A couple of months ago, I ran across a gun that before last year and the ammo shortage that came along with it, I wouldn’t have even given a second thought. It is an H & R Sportster single shot in .17 Mach 2. The .17 Mach 2 caliber has had a bit of a rough life since it was introduced in 2004, mainly since it seems that most can’t figure out what the round should be used for. The .17 Mach 2 was a .22 LR Stinger case necked down to take a .17 round that weighs 17 grains and gets an advertised velocity of 2,100 fps from a 24-inch barrel. Some have criticized it as being a round without a home, too small for most varmints, and too much on game like squirrels unless, by way of a head shot, it’s been deemed more of a specialist’s gun, but whatever you call it, it’s a lot easier to come by in most places right now than .22 Long Rifle ammunition.
After taking my .17 Mach 2 to the range, I found that it quickly at 50 yards proved to be very accurate, and that was shooting it off the Caldwell bipod, not even off a bench. The trigger on the H & R Sportster isn’t exactly as smooth as I would like it to be, but it’s pretty good for what you’re getting. I can say that as long as the shooter does their part, putting in a headshot on a squirrel and a woodchuck within reason is certainly going to do the job.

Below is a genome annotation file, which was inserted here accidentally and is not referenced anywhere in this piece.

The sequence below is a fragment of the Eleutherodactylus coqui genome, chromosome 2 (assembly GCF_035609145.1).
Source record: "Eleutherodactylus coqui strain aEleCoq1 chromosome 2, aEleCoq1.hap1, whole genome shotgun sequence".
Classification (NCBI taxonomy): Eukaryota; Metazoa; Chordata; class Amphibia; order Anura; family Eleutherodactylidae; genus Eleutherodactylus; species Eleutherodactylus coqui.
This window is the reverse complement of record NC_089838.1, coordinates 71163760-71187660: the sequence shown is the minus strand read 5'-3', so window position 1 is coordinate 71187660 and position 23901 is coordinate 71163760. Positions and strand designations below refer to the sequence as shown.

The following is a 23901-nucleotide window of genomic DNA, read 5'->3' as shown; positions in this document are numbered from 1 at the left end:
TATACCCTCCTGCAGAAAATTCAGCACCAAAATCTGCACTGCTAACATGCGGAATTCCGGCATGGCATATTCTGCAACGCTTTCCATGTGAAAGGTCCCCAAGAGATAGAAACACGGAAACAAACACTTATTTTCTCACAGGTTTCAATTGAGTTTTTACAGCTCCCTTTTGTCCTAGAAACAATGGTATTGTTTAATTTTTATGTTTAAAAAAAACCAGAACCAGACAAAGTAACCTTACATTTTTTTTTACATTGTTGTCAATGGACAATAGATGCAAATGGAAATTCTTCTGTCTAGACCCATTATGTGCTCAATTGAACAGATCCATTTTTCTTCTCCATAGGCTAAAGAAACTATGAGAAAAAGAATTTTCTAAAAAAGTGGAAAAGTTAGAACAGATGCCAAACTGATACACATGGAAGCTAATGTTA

But what if you do have your heart set on a .22 Long Rifle during a 22 ammo shortage, but can’t find a Ruger 10/22 or one of those other semi-auto rifles right now because they’re in demand. Might I recommend one of the best semi-auto .22’s ever conceived of, designed by the legendary John Browning, the Browning SA-22, or Remington Model 24.
Designed in 1914 the Browning SA-22 was first made in Belgium and was also the first-ever semi-automatic in .22 Long Rifle. The gun loads from a tube magazine in the buttstock and holds eleven rounds and sixteen when chambered in .22 Short, and ejects from the bottom, making it great for both left- or right-hand shooters. The Browning version is still in production to this day, although after 1973 the guns started to be made in Japan by Miroku. The Remington Model 24, essentially an identical copy except that the earliest Browning versions had the loading port on the top of the buttstock which was later moved to the right side.